More than 25% of companies VegasTechFund has invested in have a female founder. Partner and Women 2.0 PITCH competition live judge, Andy White, explains how they managed to beat the industry average five-times over.
By Jessica Stillman (Editor, Women 2.0)
Estimates differ as to what percentage of VC money ends up at female-founded companies, but sadly, almost everyone comes up with a single digit. But not at VegasTechFund. The $50 million pot of money Zappos founder Tony Hsieh has dedicated to supporting Las Vegas tech startups (or those that are willing to relocate) and through them the revitalization of the city’s downtown.
Out of 51 companies VegasTechFund has invested in so far, an incredible 14 have a female founder. Forget an industry average of 4% or 7%, at VegasTechFund more than 25% of the portfolio has a woman founder.
It’s an incredible achievement, but when we called up fund partner Andy White to ask him how they managed it, he basically shrugged.
“It’s not anything we have done intentionally,” White says, admitting that “since it wasn’t something we were focused on, we were a bit surprised when we noticed the high percentage.” So if his fund did nothing special to attract its impressive array of female-led companies, does its success offer no lessons for other investors looking to diversify who they invest in?
Given that they did no outreach to women and rely almost entirely on referrals for teams to consider, VegasTechFund’s achievement may not say much about how to actively go about picking more diverse companies, but White does feel that the healthy female contingent building startups in Las Vegas suggests something about what women entrepreneurs may be attracted to.
“That is something we’re trying to work backwards on,” White says, “but we do think [the high percentage of women] is a great indicator of [the fact that] this is a different environment than a traditional tech hub.”
“We have different criteria. In addition to your traditional startup metrics along the lines of a solid team that has proven that they can execute, a good product in a big market, our primary metric for success is Return on Community,” White explains. How do you measure that? Teams are currently at work on hard metrics, but for now the fund relies on anecdotes and gut feel. “That looks at the fact that the team values ‘give before you get,’ that they understand if we all work together, we can all be much better off. I think the community focus is something that resonates with a unique set of entrepreneurs,” he says.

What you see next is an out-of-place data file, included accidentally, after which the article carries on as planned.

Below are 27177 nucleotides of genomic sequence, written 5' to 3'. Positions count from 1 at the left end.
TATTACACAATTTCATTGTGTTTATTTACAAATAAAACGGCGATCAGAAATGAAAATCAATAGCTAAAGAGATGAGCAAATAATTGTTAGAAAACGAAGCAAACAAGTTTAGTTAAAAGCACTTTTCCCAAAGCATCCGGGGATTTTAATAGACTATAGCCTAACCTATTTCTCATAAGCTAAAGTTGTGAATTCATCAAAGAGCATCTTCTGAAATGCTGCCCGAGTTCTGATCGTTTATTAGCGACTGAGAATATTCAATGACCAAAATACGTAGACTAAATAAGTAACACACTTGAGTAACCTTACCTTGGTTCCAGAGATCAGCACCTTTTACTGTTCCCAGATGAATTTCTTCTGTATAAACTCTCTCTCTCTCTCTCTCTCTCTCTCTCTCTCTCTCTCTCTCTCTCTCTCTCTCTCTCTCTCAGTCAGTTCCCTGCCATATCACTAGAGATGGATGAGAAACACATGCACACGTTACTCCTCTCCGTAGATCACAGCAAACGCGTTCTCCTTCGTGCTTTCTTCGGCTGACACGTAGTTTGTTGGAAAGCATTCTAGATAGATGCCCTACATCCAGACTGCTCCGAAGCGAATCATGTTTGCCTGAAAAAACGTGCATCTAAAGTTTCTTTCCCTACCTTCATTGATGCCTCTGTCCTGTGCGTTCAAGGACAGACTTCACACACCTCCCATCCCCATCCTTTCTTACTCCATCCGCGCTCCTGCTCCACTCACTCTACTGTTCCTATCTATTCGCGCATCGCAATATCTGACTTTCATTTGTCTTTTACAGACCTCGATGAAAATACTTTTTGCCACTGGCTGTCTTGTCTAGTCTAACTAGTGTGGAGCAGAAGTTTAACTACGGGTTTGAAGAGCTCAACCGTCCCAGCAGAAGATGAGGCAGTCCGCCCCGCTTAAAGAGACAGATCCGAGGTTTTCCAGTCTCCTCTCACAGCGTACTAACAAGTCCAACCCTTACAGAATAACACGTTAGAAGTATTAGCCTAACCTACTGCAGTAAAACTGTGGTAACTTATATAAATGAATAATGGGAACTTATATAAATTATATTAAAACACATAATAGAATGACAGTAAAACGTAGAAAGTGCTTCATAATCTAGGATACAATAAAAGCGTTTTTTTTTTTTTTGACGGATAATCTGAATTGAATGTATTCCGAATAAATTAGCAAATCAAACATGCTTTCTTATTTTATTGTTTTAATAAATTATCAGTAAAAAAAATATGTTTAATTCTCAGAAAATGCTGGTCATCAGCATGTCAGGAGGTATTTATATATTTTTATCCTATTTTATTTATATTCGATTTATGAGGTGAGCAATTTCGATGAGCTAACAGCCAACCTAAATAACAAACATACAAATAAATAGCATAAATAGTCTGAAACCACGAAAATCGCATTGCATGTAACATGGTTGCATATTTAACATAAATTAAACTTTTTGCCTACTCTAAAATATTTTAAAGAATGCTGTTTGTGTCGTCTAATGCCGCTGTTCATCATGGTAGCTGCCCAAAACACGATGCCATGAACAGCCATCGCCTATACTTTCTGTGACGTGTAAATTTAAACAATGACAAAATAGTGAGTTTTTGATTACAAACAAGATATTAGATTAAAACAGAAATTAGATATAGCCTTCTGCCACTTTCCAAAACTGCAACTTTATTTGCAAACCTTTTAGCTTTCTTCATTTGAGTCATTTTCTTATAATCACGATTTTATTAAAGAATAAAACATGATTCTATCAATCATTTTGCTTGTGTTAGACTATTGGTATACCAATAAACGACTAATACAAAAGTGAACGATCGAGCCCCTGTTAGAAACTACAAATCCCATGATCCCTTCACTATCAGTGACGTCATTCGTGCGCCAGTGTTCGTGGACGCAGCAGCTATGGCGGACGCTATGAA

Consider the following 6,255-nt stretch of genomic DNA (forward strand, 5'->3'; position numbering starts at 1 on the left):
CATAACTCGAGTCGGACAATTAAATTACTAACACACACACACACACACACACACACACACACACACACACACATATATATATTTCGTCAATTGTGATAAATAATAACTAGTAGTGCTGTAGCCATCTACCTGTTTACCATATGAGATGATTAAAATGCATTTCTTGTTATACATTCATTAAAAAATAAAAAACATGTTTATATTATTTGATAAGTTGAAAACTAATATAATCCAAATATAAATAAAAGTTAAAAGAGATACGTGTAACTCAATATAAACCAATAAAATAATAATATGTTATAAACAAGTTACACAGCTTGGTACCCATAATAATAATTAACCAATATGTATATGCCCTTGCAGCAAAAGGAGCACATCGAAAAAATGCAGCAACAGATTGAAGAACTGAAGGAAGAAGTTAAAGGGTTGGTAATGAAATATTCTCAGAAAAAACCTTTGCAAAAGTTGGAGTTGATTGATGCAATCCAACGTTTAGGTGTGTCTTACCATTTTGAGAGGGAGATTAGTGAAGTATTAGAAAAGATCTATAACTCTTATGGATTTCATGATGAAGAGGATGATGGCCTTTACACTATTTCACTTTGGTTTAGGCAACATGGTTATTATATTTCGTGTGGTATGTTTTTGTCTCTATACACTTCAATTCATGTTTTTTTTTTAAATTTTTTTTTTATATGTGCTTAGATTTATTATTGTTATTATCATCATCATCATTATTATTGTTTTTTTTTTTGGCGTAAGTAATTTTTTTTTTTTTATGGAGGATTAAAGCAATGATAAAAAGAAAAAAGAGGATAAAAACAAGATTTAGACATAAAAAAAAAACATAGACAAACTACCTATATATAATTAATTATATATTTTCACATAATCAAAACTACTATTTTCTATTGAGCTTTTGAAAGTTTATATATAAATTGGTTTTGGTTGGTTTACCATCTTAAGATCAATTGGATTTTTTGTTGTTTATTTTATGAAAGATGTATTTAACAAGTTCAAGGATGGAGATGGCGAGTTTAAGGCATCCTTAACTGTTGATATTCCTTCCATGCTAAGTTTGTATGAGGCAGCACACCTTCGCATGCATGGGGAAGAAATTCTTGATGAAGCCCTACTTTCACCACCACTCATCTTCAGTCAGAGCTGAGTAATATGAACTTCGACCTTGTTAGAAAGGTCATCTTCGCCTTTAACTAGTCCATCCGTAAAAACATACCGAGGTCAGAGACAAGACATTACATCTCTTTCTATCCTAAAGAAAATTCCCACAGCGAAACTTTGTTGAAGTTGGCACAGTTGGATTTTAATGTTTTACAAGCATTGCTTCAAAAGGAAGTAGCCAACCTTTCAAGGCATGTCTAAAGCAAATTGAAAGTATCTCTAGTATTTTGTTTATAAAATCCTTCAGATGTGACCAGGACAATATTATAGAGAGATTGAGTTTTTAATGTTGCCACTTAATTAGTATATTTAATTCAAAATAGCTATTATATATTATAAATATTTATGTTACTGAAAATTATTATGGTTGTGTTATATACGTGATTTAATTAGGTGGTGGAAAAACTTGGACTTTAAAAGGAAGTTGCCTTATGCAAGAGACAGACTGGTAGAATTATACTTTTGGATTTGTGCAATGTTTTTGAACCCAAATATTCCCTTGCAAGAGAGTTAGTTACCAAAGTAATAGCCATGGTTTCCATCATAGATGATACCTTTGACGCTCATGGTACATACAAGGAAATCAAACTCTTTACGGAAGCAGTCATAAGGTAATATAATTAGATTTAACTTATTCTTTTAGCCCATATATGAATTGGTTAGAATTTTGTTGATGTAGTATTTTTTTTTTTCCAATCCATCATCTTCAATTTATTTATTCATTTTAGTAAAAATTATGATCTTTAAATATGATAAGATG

The collaborative environment may be what’s attracting so many female founders to VegasTechFund, but it also creates an atmosphere in the scene that’s beneficial to everybody, according to White. “If everyone’s trying to learn and help, than that’s a much more comfortable situation for anyone to be in. It’s just not one that everyone is used to being in,” he says.
So what’s the takeaway for other investors looking to learn from VegasTechFund’s experience? Hard conclusions obviously require more study, but the number of female founders willing to locate in Las Vegas clearly suggests that a focus on collaboration rather than competition, and an ecosystem that underlines that the goal of starting up is to positively impact your fellow humans, is a factor in attracting more women.
“It is appealing to a new kind of entrepreneur that we still think has every bit [as much] potential for success as a more traditional entrepreneur,” White concludes.
If you’re curious which of the companies the fund has backed have a female founder, check out the complete list below:
- Ticket Cake
- Digital Royalty
- Ministry of Supply
- True & Company
Want to experience a little bit of the Vegas startup scene magic firsthand? Join us there at our conference next week.
Jessica Stillman (@entrylevelrebel) is an editor at Women 2.0 and a freelance writer with interests in unconventional career paths, generational differences, and the future of work. She writes a daily column for Inc.com, contributes regularly to Forbes and has blogged for CBS MoneyWatch, GigaOM and Brazen Careerist, among others.